New Year, New Cybersecurity Resolutions

This past year we had the pleasure of attending a conference with guest speaker, FBI counterterrorism and counterintelligence operative Eric O’Neill. He is most noted for his key role in the investigation and takedown of double agent Robert Hanssen. You can read more about Hansen and O’Neil in our Byte Sized Reviews section on page 4!

Beyond the mind-blowing story of espionage, O’Neill left us with some incredible insight comparing today’s cybercriminals to those of the best traditional spies and identified how this view has inspired today’s term Zero Trust. Hanssen is considered the 1st cyber-spy and the most damaging using traditional spy tradecraft. His “success” was in his ability to compromise computer systems within the FBI. What this story highlights is the evolution of espionage. Today, most espionage takes place through computer penetrations, more commonly known as cyber- attacks.

I was working as a Defense Contractor while I was still in High School when I was introduced to industrial espionage. From that point on I was hooked on security, and it has been a cornerstone of my career ever since. I saw my first compromise in 1999, and we watched as the digital files were being destroyed in our Law Firm which included an extremely high- profile legal case that was all over the news. Later in my career, we were setting up family medical practices in retail stores across the country. Our offices were broken into, alarms were cut, and had just recently told a large corporation we would not be submitting our information to them so, was it coincidence? or espionage? That large corporation ended up standing up medical practices that looked like the ones that we designed and implemented.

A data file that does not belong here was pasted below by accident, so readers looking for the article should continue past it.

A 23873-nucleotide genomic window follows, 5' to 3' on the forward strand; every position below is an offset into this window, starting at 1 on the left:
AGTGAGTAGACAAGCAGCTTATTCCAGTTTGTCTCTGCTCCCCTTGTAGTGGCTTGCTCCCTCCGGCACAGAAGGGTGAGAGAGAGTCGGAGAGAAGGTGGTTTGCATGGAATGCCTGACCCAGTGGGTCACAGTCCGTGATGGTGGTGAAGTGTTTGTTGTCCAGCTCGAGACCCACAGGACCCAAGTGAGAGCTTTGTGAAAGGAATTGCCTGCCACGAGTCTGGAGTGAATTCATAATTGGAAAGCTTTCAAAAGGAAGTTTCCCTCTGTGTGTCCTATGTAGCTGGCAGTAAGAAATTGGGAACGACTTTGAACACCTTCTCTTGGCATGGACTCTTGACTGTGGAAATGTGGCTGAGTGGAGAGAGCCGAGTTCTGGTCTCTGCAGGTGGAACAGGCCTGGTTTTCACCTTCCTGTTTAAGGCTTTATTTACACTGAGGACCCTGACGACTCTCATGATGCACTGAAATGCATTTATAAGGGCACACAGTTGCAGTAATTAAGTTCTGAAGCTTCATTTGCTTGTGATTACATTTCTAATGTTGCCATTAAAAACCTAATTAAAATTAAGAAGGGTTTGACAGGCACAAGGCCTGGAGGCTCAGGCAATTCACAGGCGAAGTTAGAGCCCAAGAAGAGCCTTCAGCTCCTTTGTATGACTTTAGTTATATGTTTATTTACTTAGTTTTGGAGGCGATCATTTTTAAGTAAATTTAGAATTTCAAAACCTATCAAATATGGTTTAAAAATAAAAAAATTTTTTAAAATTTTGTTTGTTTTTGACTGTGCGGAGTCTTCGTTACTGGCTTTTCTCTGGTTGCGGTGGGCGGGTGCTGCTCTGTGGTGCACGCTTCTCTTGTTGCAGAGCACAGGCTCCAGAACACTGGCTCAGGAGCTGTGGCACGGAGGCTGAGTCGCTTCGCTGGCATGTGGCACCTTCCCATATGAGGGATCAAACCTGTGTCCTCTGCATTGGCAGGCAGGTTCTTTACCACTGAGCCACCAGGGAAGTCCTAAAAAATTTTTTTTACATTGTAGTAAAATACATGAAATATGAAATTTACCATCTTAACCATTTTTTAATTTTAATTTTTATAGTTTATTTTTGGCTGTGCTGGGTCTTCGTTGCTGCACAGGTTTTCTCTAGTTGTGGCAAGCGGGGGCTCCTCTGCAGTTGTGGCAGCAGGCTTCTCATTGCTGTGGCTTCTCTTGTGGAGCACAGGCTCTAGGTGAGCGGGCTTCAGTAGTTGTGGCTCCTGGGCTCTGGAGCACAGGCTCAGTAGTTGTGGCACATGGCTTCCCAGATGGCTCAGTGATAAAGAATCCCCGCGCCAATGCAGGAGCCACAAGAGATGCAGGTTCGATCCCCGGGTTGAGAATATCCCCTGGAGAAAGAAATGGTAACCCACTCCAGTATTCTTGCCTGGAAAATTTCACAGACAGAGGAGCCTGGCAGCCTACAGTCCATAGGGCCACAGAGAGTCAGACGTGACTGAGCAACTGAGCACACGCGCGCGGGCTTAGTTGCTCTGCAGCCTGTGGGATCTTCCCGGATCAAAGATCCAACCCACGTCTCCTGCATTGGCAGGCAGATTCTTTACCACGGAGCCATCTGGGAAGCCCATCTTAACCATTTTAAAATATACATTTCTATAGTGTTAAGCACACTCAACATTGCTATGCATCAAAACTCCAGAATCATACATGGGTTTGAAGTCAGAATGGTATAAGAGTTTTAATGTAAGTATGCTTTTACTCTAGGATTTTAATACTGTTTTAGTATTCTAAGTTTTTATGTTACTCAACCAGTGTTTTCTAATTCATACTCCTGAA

While those were invasive thefts, today we are seeing more attacks related to Zero Day Exploits and Supply Chain Attacks. Prime examples of this are the SolarWinds hack, the Microsoft attack, and the Colonial Pipeline Ransomware attack that all took place this last year. In each of these situations, hackers are working as spies to learn about a company’s habits, vulnerabilities, and flaws that they were then able to exploit to gain access to internal systems. Much like how Hanssen knew the FBI’s flaws that allowed him to sell so much of our information WITHOUT getting caught. These situations and more often fail at having context to the situation (where attackers landed, where they went, and where they have been). Without context it is impossible to respond to an attack in the most appropriate way, often costing the company millions of dollars.

In taking this view of what a cyber-criminal really is, ZERO TRUST is a term that makes so much more sense. Zero Trust is a way to build your security infrastructure, so everything must authenticate in multiple ways to prove you are who you say you are. We are kicking “Trust but verify” to the curb for the more appropriate, “Don’t trust, verify everything.” While there are more elements to Zero Trust than what we highlighted here, it is something that is making the “New Year’s Security Resolution” list for many of our customers.

Chuck Lerch